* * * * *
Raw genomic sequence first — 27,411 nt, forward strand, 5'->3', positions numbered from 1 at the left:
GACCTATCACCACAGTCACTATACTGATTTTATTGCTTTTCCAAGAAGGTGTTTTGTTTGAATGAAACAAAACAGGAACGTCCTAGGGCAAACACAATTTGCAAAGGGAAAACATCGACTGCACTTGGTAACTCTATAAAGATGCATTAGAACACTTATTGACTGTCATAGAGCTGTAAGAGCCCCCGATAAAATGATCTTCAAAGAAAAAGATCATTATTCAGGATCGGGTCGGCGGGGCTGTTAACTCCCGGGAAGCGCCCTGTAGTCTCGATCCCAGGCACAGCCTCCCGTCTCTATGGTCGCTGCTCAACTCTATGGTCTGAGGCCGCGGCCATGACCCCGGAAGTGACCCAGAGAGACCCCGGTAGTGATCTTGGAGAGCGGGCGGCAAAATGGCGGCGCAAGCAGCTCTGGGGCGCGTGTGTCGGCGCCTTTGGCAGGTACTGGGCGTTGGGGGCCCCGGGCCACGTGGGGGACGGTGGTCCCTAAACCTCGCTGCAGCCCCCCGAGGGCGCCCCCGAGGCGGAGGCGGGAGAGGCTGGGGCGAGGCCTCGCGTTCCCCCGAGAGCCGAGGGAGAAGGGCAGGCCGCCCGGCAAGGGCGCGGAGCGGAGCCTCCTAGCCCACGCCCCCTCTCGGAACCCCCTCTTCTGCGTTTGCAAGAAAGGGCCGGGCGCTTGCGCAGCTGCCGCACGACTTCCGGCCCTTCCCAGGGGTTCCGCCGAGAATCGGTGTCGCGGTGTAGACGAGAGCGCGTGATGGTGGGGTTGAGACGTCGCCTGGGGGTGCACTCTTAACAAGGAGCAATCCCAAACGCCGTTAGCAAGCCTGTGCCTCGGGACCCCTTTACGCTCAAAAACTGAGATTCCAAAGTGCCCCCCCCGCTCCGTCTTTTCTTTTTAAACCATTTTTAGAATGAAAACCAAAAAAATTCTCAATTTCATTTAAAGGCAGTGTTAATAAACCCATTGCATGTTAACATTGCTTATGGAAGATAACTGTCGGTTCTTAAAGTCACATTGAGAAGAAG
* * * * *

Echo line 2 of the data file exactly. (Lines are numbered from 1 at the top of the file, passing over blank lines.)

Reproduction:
GACCTATCACCACAGTCACTATACTGATTTTATTGCTTTTCCAAGAAGGTGTTTTGTTTGAATGAAACAAAACAGGAACGTCCTAGGGCAAACACAATTTGCAAAGGGAAAACATCGACTGCACTTGGTAACTCTATAAAGATGCATTAGAACACTTATTGACTGTCATAGAGCTGTAAGAGCCCCCGATAAAATGATCTTCAAAGAAAAAGATCATTATTCAGGATCGGGTCGGCGGGGCTGTTAACTCCCGGGAAGCGCCCTGTAGTCTCGATCCCAGGCACAGCCTCCCGTCTCTATGGTCGCTGCTCAACTCTATGGTCTGAGGCCGCGGCCATGACCCCGGAAGTGACCCAGAGAGACCCCGGTAGTGATCTTGGAGAGCGGGCGGCAAAATGGCGGCGCAAGCAGCTCTGGGGCGCGTGTGTCGGCGCCTTTGGCAGGTACTGGGCGTTGGGGGCCCCGGGCCACGTGGGGGACGGTGGTCCCTAAACCTCGCTGCAGCCCCCCGAGGGCGCCCCCGAGGCGGAGGCGGGAGAGGCTGGGGCGAGGCCTCGCGTTCCCCCGAGAGCCGAGGGAGAAGGGCAGGCCGCCCGGCAAGGGCGCGGAGCGGAGCCTCCTAGCCCACGCCCCCTCTCGGAACCCCCTCTTCTGCGTTTGCAAGAAAGGGCCGGGCGCTTGCGCAGCTGCCGCACGACTTCCGGCCCTTCCCAGGGGTTCCGCCGAGAATCGGTGTCGCGGTGTAGACGAGAGCGCGTGATGGTGGGGTTGAGACGTCGCCTGGGGGTGCACTCTTAACAAGGAGCAATCCCAAACGCCGTTAGCAAGCCTGTGCCTCGGGACCCCTTTACGCTCAAAAACTGAGATTCCAAAGTGCCCCCCCCGCTCCGTCTTTTCTTTTTAAACCATTTTTAGAATGAAAACCAAAAAAATTCTCAATTTCATTTAAAGGCAGTGTTAATAAACCCATTGCATGTTAACATTGCTTATGGAAGATAACTGTCGGTTCTTAAAGTCACATTGAGAAGAAG